Pre-Vesalian Anatomy Theater
.Vesalius Plate 2
Plate from De fabrica

Vesalius Skeleton with Cane

Vesalius Heading

Andreas Vesalius’s contributions to anatomy and physiology are so profound that critics believe “few disciplines are more surely based on the work of one man than is Anatomy on Vesalius.”1

Born in Brussels and trained in anatomy at the University of Padua (where he would return to teach), Vesalius became the leading figure in the renewed practice of human dissection. He produced two seminal texts, Tabulae sex (Six Plates, 1538) and De humani corporis fabrica (The Fabric of the Human Body, 1543). De humani signaled a revolution, in that its plates offered the most accurate depictions of a human’s internal organs to date. The power of the images came, in part, from using woodcuts, a process that allowed the greatest accuracy in reproduction.2 The greatest power, however, came from Vesalius’s commitment to witness firsthand actual human organs, a practice that had been prohibited in much of Europe prior to 1482.

Vesalius foregrounded the importance of “ocular evidence,” and his publications represent the first original monograph in any discipline to be based so closely on empirical observation.3 As a result, his major work, De humani, revealed the most accurate account of human anatomy ever published and established the standard methodology by which dissection and anatomy would be practiced until the modern era.4 Coincidentally, Vesalius’ Fabrica was printed the same year as Nicholas Copernicus’ On the Revolutions of the Celestial Spheres, and the two produced a fundamental shift in mankind’s perception of subjectivity .

Anticipating the Enlightenment spirit of critique, Vesalius openly repudiated the anatomical teachings of Galen, whose work had been the gold standard for more than a millenium. While Galen had based his anatomical teaching on observations of other mammals, Vesalius’s ability to accumulate ocular evidence made Galen’s work seem truly antiquated and based on patent falsities. Vesalius’s turn against Galen was likely liberating and vexed, for Vesalius had begun his work as a Galenic anatomist; his famous Tabulae sex were illustrations of the Galenic Anatomical Institutions.5

Although Vesalius maintained a connection between theology and anatomy, he also transformed the Galenic theory of determinism. Vesalius always considered the body as an integrated whole, but in order to understand its teleology, he claimed the anatomist had to understand the body as “a fabric, a piece of workmanship by the Great Craftsman,” that is to say, the human body is a work of art executed by a divine artisan.6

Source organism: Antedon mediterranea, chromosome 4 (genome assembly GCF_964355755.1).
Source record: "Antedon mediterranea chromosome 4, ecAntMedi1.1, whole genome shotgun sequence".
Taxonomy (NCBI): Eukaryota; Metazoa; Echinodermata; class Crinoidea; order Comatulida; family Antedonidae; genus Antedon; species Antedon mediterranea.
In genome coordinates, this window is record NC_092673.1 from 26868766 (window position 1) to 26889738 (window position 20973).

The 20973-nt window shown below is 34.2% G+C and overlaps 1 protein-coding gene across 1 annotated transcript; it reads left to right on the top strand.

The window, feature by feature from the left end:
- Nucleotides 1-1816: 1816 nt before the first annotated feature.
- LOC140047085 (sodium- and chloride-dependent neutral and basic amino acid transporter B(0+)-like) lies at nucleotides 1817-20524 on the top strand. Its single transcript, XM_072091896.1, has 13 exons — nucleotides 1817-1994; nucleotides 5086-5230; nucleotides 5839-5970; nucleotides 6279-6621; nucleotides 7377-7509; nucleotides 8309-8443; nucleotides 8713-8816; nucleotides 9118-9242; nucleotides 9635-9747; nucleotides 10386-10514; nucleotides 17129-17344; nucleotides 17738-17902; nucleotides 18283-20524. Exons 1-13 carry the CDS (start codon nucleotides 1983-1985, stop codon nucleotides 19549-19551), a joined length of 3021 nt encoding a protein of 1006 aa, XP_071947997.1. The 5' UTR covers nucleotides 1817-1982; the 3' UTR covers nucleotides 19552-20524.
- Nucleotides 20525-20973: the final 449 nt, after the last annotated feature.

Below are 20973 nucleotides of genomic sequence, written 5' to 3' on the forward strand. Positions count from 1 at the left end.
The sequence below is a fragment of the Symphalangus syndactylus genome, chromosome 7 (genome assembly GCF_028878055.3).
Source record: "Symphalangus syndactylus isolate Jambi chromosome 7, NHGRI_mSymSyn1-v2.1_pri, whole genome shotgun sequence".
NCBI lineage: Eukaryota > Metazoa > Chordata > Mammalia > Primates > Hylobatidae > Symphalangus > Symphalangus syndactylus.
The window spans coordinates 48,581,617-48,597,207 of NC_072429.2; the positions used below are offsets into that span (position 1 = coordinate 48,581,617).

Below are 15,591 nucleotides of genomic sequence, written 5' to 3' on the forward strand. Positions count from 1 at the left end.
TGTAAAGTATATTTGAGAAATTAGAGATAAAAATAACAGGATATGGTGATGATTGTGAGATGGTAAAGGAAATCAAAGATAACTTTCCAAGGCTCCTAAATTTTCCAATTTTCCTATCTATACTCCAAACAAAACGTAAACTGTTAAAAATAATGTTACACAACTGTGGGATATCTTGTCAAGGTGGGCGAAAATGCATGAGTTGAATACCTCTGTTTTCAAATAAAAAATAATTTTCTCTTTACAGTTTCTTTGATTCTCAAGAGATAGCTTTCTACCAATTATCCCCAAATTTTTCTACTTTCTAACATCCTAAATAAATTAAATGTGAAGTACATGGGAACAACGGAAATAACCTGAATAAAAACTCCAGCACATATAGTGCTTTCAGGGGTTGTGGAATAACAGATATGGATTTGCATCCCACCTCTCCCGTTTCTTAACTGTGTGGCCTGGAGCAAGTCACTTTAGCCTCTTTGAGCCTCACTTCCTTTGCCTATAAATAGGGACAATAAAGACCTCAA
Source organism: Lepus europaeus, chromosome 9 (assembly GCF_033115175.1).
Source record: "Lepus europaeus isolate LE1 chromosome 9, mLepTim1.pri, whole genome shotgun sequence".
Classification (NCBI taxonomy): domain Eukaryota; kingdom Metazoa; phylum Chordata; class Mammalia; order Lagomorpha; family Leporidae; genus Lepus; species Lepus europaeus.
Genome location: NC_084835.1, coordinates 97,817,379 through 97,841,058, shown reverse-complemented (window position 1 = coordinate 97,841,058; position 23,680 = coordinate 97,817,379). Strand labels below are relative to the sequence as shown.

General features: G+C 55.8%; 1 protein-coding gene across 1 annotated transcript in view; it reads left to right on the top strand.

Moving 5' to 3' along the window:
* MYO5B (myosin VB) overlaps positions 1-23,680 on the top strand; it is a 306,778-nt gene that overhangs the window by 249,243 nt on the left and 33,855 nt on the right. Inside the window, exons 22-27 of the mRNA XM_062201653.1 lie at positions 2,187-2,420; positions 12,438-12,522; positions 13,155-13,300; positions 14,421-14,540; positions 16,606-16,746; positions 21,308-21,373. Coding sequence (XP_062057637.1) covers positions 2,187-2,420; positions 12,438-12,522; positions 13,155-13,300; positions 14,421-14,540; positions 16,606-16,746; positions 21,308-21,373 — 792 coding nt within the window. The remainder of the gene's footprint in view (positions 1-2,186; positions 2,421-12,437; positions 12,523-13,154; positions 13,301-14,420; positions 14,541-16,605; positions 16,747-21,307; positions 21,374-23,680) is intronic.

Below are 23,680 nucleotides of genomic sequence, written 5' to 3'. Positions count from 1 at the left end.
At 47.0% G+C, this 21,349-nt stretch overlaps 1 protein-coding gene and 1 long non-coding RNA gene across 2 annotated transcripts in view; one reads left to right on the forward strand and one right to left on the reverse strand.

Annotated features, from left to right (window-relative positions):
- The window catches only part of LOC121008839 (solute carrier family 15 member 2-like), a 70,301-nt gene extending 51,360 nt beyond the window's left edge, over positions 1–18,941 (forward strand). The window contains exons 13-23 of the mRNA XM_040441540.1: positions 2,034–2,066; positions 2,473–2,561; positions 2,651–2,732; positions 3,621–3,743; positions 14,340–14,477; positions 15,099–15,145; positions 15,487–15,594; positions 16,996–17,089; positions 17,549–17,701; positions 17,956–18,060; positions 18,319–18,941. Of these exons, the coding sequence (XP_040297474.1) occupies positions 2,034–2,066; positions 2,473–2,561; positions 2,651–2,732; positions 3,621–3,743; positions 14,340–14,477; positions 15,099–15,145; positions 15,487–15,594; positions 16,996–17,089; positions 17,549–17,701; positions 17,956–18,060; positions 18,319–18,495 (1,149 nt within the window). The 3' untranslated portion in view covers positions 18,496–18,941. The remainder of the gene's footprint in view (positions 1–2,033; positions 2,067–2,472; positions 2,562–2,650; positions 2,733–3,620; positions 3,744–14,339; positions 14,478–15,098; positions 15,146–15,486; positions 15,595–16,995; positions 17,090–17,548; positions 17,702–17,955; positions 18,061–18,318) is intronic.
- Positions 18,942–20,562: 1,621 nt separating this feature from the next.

In both Galen’s and Vesalius’s teleology, the purpose of the body was to enable the fulfillment of the soul, while for Vesalius, specifically, the body was a microcosm that demonstrates God’s divine design, not the subject’s ability to govern it.7

Additionally, Vesalius disrupted the centuries old conventions of public dissection, and his new practices—when performed for the public or disseminated by his audiences—effected changes outside the theater and into the culture at large.

As a professor at Padua, Vesalius accrued a cohort of disciples, Vesalians, that continued his work through generation of anatomical practice. His first major student, Falloppio, succeeded him as professor at Padua.8 Falloppio used direct observation of ocular evidence to discover the Fallopian tubes that bear his name, although he did not ascertain their functions. In fact, while the Vesalians made great contributions to the mapping of the body’s interior, they largely advocated Galenic physiology. In turn, Falloppio was succeeded by Giralamo Fabrizio, who also became professor at Padua.9 Fabrizio is famous for identifying the valves in the veins; like Falloppio, he did not know what purpose his discovery served, although his work was foundational for William Harvey.

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Andreas Vesalius

William Harvey

John Hunter

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